Monday, 7. December 2020 praises the path of the Inogema product range / 03.12.2020


How green is the “Green Machine”? 
The filialist Monki, which belongs to the H&M Group, wants to become completely circular and only use recycled or sustainable materials by 2030. Together with a main supplier, as part of this strategy, the first “Green Machine” will start working in Indonesia in early 2021, in order to separate 1.5 tons of mixed fibers a day for the first time. "Monki is the first brand in the world to manufacture garments with the Green Machine, which means that the production process is also a premiere," says the Swedes. So far, textiles and clothing made from cotton and polyester blends could not be completely separated from each other during the recycling process and therefore not recycled. By means of a hydrothermal process, the “Green Machine” should now make this possible and thus take a big step towards the circular economy.

Too good to be true
The project sounds as if it is what the fast fashion industry has been waiting for, because low-cost providers in particular are relying on the cost-effective polyester mixtures on a large scale, which, however, have often not even been able to be reused as cleaning rags in their recycled state - if they can be recycled at all. The “Green Machine”, which was created in collaboration between the H&M Foundation and the Hong Kong Research Institute of Textiles and Apparel, HKRITA, is now supposed to use heat, pressure, water and “green” chemicals to separate fibers, remove color and use cotton as a Extract cellulose powder without any loss of quality. In a further step, the cellulose powder can be applied to “functional products or regenerated fibers”, while the water, heat and chemicals can be used several times.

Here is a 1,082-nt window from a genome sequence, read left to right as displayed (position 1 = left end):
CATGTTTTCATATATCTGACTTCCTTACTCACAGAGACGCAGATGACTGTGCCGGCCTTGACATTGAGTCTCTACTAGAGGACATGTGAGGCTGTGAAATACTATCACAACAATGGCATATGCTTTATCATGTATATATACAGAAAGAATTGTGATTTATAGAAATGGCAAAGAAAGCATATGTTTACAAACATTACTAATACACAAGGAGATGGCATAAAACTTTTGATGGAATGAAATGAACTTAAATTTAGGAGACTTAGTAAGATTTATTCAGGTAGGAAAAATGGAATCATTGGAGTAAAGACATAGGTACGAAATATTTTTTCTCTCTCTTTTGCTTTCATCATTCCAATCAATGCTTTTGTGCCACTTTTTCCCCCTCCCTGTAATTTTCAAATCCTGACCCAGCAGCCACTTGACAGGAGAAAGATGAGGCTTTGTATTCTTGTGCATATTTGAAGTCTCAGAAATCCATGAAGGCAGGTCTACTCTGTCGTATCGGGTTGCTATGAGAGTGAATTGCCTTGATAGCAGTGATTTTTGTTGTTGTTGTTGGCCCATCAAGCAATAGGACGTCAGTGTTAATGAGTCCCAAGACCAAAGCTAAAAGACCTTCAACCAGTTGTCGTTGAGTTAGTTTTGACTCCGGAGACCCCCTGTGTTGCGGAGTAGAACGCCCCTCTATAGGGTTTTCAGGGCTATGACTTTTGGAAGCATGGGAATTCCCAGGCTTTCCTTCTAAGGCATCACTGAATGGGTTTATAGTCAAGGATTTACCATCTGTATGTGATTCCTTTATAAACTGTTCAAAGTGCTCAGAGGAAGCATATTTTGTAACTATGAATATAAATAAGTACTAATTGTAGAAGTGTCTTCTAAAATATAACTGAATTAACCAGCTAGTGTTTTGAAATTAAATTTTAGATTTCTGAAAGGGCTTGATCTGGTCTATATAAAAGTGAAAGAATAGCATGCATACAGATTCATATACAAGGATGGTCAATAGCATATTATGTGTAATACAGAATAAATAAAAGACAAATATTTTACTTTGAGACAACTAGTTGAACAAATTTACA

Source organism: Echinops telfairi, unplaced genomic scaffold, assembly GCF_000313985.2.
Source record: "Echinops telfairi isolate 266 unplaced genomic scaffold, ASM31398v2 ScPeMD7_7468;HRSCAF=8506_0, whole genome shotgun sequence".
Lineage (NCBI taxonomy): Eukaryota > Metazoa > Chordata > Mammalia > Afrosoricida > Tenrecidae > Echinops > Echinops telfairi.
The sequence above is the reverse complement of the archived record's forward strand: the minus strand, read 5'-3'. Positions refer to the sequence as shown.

The judgment of the professional
So far so good, but what does circular economy expert Ablin Kälin say?

“A green machine could also be called a green washing machine,” said the Swiss cradle-to-cradle pioneer when asked by textilrevue in harsh words about the new machine. “The concept is clear,” continues Albin, “but there are three points that have not been resolved. First: The cotton or cellulose fiber is destroyed into a cellulose powder. Second, you don't know what's going to happen to the toxic dyes and finishing chemicals. Are these then dormant in small substances in the cellulose powder? And thirdly: what do you do with this cellulose powder? ». In addition to Albin Kälin's assessment, the question arises as to the sense of the location and the logistics, because the vast quantities of textiles and clothing must first be brought to Indonesia.

Despite everything a lighthouse project
Even if a lot speaks against the “Green Machine”, it must be said, in fairness, that the textile industry needs such sensational projects. Not least, in order to induce a rethink among the end consumers by means of large marketing budgets. And thereby paving the way for smaller and more credible companies that do not have these budgets. Albin Kälin is convinced that “Inogema GmbH's way of working with biodegradable cotton-polyester makes much more sense”. The German company already offers a wide range of Cradle-to-Cradle-certified fabrics, threads, ribbons, buttons and cords and is considered a pioneer in the field of textile recycling management.

Christina Noli

INOGEMA - Advantage through recyclable textile innovations


Industriestrasse 1

D - 79805 Eggingen


Phone +49 7746 6914 920

Fax +49 7746 7110 129


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